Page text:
June-July 2010 www.handloadermagazine.com 55 RELOADING to loading brass shotshells, sev- new hull conditioning tool called eral methods were tried. A plumb a Spin Doctor is made of alu- Brass Shotshells bob, found at any hardware minum and showed some prom- store, can be used. The ones I’ve ise, but the brass shells scored seen lately were chrome-plated the aluminum tool. It was de- the crimp to remove it. Subse- steel, were tapered and of a size signed to be used in a drill press quent reloading of the shells is to handle anything up to 12 and still can be – just don’t turn then compromised as neither re- gauge. Ballistic Products, Inc. (1- on the press. A rawhide or plastic loading tool has the ability to re- 888-273-5623) makes tools for re- mallet, gently applied, is better. move any leftover crimp. shaping paper and plastic shells, Perhaps better still would be to In an attempt to remove the but they are made of wood and cut a short dowel to length and crimp, after trying this approach unsuitable for this purpose. A drill a hole to accept the tool shank. Slide the dowel over the shank and tap the dowel with a mallet. After numerous such at- tempts, the conclusion was reached that if loading shot in brass shotshells, it is best not to crimp at all. Not only do we put less wear and tear on the shell mouths, but wad column height becomes unimportant. Adhesives ensure that the overshot wads stay in place in the field. In a range envi- ronment, a tight-fitting overshot wad may prove sufficient, but gluing in the overshot wads is a much surer approach. I have come to rely on two-part epoxy, applying it to the edge of first one, then another, overshot wad of .025 or .030 inch. Each is seated separately. Epoxy can readily be cleaned up with rub- bing alcohol before it hardens. After firing, any residue inside the shell can be removed with a chamber brush or a brass brush of the next larger gauge. Others have employed silicone adhesive or simply a hot glue gun. A second subject is priming. Most of us first trying brass shot- shells will not have access to ei- ther reloading tool. We’ll simply do our reloading the old-fash- ioned way – by hand. Beginning with a hard, flat surface, we place a primer, anvil up, position the shell over it and with a dowel in the shell, tap the shell with a mal- let until the primer is seated. This works with either shell, but when priming the CBC shell, because the primer pocket protrudes into the shell interior, the dowel must be drilled to accept the primer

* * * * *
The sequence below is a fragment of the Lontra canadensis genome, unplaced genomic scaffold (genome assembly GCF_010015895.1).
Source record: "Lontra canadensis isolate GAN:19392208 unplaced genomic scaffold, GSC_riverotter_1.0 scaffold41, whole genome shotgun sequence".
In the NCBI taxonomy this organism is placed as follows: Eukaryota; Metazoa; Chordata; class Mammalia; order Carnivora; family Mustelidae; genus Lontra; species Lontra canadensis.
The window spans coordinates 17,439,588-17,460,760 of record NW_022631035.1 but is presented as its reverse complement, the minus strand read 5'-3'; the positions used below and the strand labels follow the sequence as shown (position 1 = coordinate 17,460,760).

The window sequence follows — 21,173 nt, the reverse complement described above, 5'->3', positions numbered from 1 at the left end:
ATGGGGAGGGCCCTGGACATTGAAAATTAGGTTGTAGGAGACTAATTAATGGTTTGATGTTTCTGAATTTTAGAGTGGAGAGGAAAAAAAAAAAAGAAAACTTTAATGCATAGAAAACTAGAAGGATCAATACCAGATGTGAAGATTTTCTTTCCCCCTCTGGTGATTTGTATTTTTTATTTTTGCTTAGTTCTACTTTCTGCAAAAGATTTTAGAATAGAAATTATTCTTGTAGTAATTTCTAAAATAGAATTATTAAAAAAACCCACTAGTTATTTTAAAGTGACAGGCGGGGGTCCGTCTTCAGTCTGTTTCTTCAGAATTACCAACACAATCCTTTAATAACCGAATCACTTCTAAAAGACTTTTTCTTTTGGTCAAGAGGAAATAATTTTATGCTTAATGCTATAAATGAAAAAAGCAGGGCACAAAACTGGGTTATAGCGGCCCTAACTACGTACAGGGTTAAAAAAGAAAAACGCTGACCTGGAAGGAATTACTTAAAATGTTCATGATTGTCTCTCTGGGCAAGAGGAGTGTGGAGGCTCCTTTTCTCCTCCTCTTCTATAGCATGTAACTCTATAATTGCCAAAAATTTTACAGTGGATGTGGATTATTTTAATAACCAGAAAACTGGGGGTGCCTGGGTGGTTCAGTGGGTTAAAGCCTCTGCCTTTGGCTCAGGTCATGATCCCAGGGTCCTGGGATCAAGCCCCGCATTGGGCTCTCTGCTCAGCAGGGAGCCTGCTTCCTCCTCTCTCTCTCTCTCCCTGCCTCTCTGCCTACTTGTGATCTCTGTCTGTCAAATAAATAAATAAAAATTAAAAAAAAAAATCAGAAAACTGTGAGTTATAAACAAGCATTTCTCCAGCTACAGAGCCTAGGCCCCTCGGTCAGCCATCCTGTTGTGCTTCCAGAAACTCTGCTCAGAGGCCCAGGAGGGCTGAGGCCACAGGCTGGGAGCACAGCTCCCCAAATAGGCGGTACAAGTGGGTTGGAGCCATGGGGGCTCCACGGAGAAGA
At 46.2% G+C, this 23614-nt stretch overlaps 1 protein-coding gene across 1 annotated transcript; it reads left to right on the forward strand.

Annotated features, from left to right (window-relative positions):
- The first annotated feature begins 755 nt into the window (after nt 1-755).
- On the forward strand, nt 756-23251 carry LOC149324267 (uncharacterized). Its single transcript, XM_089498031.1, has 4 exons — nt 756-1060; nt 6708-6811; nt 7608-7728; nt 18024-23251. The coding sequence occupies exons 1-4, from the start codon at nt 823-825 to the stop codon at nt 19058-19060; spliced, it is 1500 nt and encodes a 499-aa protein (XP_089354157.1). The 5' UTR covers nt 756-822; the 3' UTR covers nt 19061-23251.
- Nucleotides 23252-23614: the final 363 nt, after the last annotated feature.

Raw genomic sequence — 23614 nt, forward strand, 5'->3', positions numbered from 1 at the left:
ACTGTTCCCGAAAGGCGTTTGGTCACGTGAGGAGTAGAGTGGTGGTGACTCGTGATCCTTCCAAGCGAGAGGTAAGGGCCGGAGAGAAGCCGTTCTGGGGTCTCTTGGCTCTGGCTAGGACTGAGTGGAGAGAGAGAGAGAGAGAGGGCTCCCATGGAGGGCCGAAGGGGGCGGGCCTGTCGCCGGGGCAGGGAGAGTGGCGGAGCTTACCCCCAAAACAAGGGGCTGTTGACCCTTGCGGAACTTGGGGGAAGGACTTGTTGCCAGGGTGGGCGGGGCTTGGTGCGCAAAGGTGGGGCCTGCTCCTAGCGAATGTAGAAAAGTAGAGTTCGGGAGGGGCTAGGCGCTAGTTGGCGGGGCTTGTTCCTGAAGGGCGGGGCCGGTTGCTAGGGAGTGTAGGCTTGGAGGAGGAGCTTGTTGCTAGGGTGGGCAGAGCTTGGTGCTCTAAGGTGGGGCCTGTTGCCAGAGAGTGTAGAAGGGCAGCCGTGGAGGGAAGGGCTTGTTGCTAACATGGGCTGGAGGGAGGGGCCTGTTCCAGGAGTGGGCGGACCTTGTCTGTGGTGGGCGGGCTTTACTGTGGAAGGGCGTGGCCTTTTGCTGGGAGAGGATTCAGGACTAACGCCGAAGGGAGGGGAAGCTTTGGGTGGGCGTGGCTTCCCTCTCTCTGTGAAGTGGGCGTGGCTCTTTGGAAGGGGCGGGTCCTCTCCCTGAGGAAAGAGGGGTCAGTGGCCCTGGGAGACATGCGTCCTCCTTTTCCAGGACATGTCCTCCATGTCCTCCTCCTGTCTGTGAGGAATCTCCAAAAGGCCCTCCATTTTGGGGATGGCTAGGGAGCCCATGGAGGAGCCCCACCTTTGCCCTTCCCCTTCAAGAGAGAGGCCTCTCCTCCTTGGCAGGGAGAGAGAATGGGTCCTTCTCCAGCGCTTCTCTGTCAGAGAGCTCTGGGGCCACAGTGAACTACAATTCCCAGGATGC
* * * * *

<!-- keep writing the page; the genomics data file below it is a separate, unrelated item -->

56 www.handloadermagazine.com Handloader 266 5 pocket. A ⁄16-inch hole is suffi- The CBC shells can be primed cient if properly centered. De- and deprimed on most metallic priming is another matter. A nail presses with a removable with its point filed down has bushing. The dies are threaded 1 been used for a century or more. 1 ⁄4x12. Lee Precision sells a Decapper & Base in .22 and .30 caliber for de- priming military cases with anyway (large rifle primers are crimped-in primers. The .22 cal- taller than large pistol primers) iber (Part No. 90103) is ideal for or to remove it can have a very decapping either of these shells. unpleasant result. Likewise, there are minor differences in Reloaders with a metallic press some 209-type shotshell primer using the CBC shell may opt to diameters, and there is no “give” purchase one of the die sets (12 in the brass RMC shells. gauge only from RCBS; any gauge from C-H) for on-press The moral of all this is that until priming and depriming. Those you have perfected your priming with a shotshell reloading press and depriming procedures, work of any gauge can use it for de- with spent primers! With the priming and priming the RMC RMC shells, even a dab of case shell – just remove the sizing ring lube on the outside of the battery on the deprime station first, if cup at first would not be un- To effect the removal of the shell necessary. called for. from the shellholder in such an Things can go wrong, however. eventuality is likely why the “Reloading Brass Shotshells” Seating a large rifle primer in the RCBS shellholder has a strategi- will be continued in Handloader CBC shell will result in a primer cally placed trough cut in it. A No. 267 with loading procedures protruding from the shell head. heavy-handed attempt to seat it and loads. •